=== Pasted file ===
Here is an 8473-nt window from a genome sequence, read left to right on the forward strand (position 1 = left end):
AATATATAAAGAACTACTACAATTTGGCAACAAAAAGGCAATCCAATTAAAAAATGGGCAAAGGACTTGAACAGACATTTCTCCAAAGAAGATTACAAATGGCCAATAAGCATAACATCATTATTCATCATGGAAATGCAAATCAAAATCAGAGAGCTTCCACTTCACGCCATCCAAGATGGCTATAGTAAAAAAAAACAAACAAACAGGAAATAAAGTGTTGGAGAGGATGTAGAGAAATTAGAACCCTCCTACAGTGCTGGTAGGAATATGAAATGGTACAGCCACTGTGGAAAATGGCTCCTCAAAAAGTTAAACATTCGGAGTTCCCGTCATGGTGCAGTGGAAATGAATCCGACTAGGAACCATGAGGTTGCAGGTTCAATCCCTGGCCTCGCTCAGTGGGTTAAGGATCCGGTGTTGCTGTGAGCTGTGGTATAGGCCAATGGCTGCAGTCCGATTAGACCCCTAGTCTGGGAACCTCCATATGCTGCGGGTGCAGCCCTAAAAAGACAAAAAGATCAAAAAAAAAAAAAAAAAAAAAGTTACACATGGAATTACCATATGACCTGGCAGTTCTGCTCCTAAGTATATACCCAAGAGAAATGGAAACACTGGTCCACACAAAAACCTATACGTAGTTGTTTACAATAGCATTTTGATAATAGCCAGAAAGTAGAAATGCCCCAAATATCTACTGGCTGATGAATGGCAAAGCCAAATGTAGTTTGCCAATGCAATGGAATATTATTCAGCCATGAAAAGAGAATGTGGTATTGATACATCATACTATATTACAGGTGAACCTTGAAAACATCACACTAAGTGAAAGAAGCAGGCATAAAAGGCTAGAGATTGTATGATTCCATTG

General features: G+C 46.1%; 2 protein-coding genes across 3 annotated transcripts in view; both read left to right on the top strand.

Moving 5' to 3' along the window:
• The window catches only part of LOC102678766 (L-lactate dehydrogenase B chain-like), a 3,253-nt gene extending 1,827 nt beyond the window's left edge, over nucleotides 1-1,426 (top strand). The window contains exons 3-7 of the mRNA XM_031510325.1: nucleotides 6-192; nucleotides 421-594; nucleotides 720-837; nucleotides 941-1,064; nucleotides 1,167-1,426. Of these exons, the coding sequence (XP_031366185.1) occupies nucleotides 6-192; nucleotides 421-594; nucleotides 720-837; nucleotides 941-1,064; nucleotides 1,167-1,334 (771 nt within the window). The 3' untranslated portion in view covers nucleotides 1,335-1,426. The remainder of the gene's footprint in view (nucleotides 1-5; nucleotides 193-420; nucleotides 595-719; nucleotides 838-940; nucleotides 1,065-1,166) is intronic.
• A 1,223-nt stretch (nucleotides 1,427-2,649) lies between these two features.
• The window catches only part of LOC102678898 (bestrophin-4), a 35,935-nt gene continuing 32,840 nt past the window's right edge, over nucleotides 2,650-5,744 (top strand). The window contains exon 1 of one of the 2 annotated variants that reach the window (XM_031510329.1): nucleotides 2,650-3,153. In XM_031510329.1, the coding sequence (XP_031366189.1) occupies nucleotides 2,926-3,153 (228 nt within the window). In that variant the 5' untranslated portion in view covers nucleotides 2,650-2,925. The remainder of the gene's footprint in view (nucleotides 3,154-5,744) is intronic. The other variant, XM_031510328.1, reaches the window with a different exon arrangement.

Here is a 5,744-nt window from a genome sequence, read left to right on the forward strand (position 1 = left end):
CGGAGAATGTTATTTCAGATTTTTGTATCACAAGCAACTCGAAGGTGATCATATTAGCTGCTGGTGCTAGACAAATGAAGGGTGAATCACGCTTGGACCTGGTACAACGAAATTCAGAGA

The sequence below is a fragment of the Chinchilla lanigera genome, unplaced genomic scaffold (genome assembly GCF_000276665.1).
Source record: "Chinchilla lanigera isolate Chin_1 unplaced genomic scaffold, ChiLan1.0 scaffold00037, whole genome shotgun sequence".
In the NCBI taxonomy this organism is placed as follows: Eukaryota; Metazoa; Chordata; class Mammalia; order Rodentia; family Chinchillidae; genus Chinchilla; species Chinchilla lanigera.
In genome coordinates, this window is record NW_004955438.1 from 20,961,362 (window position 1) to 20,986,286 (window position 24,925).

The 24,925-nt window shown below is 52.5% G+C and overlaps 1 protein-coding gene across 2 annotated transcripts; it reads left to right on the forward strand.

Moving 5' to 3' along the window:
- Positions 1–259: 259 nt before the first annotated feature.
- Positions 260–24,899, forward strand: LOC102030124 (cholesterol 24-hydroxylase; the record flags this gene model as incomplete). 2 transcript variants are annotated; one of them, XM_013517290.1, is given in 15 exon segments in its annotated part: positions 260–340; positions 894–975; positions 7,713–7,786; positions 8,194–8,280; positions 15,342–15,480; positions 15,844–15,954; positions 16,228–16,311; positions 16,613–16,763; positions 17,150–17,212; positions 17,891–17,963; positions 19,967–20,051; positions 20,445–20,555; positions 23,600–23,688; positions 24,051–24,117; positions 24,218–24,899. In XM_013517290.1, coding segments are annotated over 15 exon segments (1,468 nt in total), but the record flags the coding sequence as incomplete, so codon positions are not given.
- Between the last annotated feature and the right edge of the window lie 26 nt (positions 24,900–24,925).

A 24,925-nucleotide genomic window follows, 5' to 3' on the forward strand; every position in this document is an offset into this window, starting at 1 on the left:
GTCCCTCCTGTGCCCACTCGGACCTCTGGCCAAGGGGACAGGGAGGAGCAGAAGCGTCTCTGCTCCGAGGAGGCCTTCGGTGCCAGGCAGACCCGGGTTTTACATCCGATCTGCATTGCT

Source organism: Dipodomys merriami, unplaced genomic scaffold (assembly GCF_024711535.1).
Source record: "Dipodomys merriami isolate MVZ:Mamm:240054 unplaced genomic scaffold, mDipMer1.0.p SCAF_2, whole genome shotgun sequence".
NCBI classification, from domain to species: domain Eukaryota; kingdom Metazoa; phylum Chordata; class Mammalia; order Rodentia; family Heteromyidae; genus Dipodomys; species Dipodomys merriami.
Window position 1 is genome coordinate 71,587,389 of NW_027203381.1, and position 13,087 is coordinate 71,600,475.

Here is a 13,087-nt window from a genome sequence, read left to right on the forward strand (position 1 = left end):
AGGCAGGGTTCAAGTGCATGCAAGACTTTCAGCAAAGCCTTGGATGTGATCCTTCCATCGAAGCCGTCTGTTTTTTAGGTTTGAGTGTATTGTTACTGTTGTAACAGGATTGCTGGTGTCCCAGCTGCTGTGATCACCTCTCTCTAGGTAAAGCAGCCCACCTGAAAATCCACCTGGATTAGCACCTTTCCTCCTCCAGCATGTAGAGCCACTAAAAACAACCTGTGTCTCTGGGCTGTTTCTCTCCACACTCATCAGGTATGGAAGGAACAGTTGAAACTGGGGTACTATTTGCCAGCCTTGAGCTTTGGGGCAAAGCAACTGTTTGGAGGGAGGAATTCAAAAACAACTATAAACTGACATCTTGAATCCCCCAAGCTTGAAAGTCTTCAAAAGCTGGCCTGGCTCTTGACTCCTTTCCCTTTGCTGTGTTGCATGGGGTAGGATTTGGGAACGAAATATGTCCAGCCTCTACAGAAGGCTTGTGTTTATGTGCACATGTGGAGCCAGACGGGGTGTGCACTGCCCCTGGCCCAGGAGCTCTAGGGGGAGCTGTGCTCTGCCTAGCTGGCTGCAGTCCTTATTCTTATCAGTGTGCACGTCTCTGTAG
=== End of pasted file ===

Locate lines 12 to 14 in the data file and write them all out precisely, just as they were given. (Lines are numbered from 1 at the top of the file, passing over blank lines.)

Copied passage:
In the NCBI taxonomy this organism is placed as follows: Eukaryota; Metazoa; Chordata; class Mammalia; order Rodentia; family Chinchillidae; genus Chinchilla; species Chinchilla lanigera.
In genome coordinates, this window is record NW_004955438.1 from 20,961,362 (window position 1) to 20,986,286 (window position 24,925).

The 24,925-nt window shown below is 52.5% G+C and overlaps 1 protein-coding gene across 2 annotated transcripts; it reads left to right on the forward strand.